BANGKOK, 3 December 2015 — When the ground shook on April 25, 2015, in Nepal’s worst earthquake in almost a century, Ishwori Dangol’s life changed forever. Seven months pregnant at the time, she lost her seven-year-old son in the earthquake and feared for the life of her unborn child. Her home was destroyed, as was the nearby health facility. Across Nepal, tens of thousands of pregnant women like Ishwori were left with limited or no access to the health services they needed to deliver safely. Women and girls rendered homeless faced hardship in makeshift camps, with monsoon clouds looming on the horizon. The threat of sexual assault and other gender-based violence escalated in the wake of the disaster.
Scenarios like this are common in emergencies triggered by natural disasters, conflicts and protracted emergencies which are increasing in number and severity around the world, including across Asia and the Pacific.
Today the United Nations Population Fund, UNFPA, is issuing its annual State of World Population Report, “Shelter from the Storm”, calling for the urgent need to prioritise humanitarian response with a focus on women, girls and young people, the most vulnerable populations in emergencies.
Of the estimated 100 million people in need of humanitarian assistance around the world today, more than a quarter are women and adolescent girls in their childbearing years. 60 percent of maternal deaths occur in countries and territories considered fragile because of conflict or disaster, and more than 500 women die every day from complications related to pregnancy and childbirth in these settings.
“Our region is home to more than 80 percent of the world’s disasters,” explains Yoriko Yasukawa, UNFPA Regional Director for Asia and the Pacific. “We also have long-running conflicts which further fuel the misery. Yet, humanitarian response often doesn’t match what’s needed to protect those affected. We also need to invest more in prevention and preparedness and promote inclusive development processes that advance gender equality and empower women and girls.”
In Asia and the Pacific, and globally, UNFPA is significantly stepping up its humanitarian efforts across a range of events such as Super Typhoon Haiyan of 2013 in the Philippines, Cyclone Pam in Vanuatu in March this year, the Nepal earthquake barely a month later, and, more recently, the floods triggered by Cyclone Komen in Myanmar, Typhoon Koppu in the Philippines, and the fighting between Afghan government forces and Taliban militants who attempted to seize Kunduz.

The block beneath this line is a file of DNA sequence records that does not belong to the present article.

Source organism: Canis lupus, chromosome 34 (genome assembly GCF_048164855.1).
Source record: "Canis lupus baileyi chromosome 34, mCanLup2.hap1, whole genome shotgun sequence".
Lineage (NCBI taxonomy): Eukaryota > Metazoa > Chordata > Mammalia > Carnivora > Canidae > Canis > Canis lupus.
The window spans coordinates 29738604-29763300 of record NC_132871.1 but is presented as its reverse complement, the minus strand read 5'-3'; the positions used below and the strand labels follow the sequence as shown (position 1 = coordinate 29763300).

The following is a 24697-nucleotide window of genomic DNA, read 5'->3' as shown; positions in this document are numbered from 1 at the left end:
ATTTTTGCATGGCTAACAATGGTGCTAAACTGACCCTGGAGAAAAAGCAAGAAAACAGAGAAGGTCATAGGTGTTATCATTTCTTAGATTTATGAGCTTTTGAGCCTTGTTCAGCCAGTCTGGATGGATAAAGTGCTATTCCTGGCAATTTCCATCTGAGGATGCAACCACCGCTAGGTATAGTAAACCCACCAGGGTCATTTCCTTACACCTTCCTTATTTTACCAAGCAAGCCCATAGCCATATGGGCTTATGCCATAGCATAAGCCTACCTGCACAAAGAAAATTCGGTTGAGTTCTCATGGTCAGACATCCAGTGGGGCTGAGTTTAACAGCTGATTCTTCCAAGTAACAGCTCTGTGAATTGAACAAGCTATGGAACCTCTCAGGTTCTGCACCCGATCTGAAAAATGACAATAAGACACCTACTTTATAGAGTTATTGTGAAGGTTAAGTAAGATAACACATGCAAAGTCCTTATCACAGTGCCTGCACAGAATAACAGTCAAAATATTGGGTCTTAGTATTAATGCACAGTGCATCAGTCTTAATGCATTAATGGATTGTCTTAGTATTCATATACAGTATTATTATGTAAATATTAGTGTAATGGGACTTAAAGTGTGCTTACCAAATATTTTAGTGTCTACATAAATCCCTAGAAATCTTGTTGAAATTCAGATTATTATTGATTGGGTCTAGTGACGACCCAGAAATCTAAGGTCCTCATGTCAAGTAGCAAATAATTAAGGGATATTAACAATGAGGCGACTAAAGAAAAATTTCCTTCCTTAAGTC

But even as UNFPA increases its involvement in humanitarian response, it, along with governments, other UN agencies and civil society partners, is finding it increasingly difficult to ensure that supply meets demand in a timely manner.
“There is a significant resource crunch,” notes Priya Marwah, UNFPA Humanitarian Coordinator for Asia and the Pacific. “2015 has been such a challenging year. Across the Asia-Pacific region, we remain largely underfunded to meet the minimal sexual and reproductive health and protection needs of women and adolescents in emergencies. This challenge is likely to intensify given the increasing number of crises around the world, and the limited resources available. .”
In response, UNFPA is calling for a new and holistic approach to humanitarian response -- one that emphasizes prevention, preparedness and resilience-building of countries, communities, institutions and individuals. The State of World Population report outlines the steps required to implement this approach, chief among them being inclusive development that protects rights – including sexual and reproductive rights – of women and girls, as well as the inclusion of young persons in humanitarian response, community development and peace-building.
Many of these steps are included in key recent protocols, such as the milestone 2015 Sendai Declaration, leading to next year’s World Humanitarian Summit whose outcomes should further strengthen existing frameworks. They are spelled out as well across the Sustainable Development Goals underpinning the 2030 Agenda which calls for ‘no one to be left behind’, including, in particular, women, girls and young persons, the populations that UNFPA provides a majority of its services for.
Ishwori Dangol of Nepal was one such beneficiary. She was referred to a reproductive health camp supported by UNFPA, one of almost 100 such camps set up in response to the earthquake. When Ishwori was examined by the camp doctor, she learnt that the fetus was in an abnormal position in her womb, posing a risk to the lives of both mother and baby. Fortunately, she could be looked after at the biggest health facility in a nearby district that was only partially damaged in the earthquake. In July, ten weeks after losing her first child in the disaster, Ishwori gave birth via cesarean section to a healthy baby boy.
“Not all stories have happy endings, of course,” concludes Yasukawa. “But with truly sustainable and inclusive development processes that ensure conditions for a life of dignity for all people, in all spheres of life – the economic, the social, the environmental, and the way we govern ourselves and live together as societies -- we can reduce the number and severity of crises. We can also ensure better outcomes for our fellow human beings affected by emergencies, and truly strengthen our shelter from the storm.”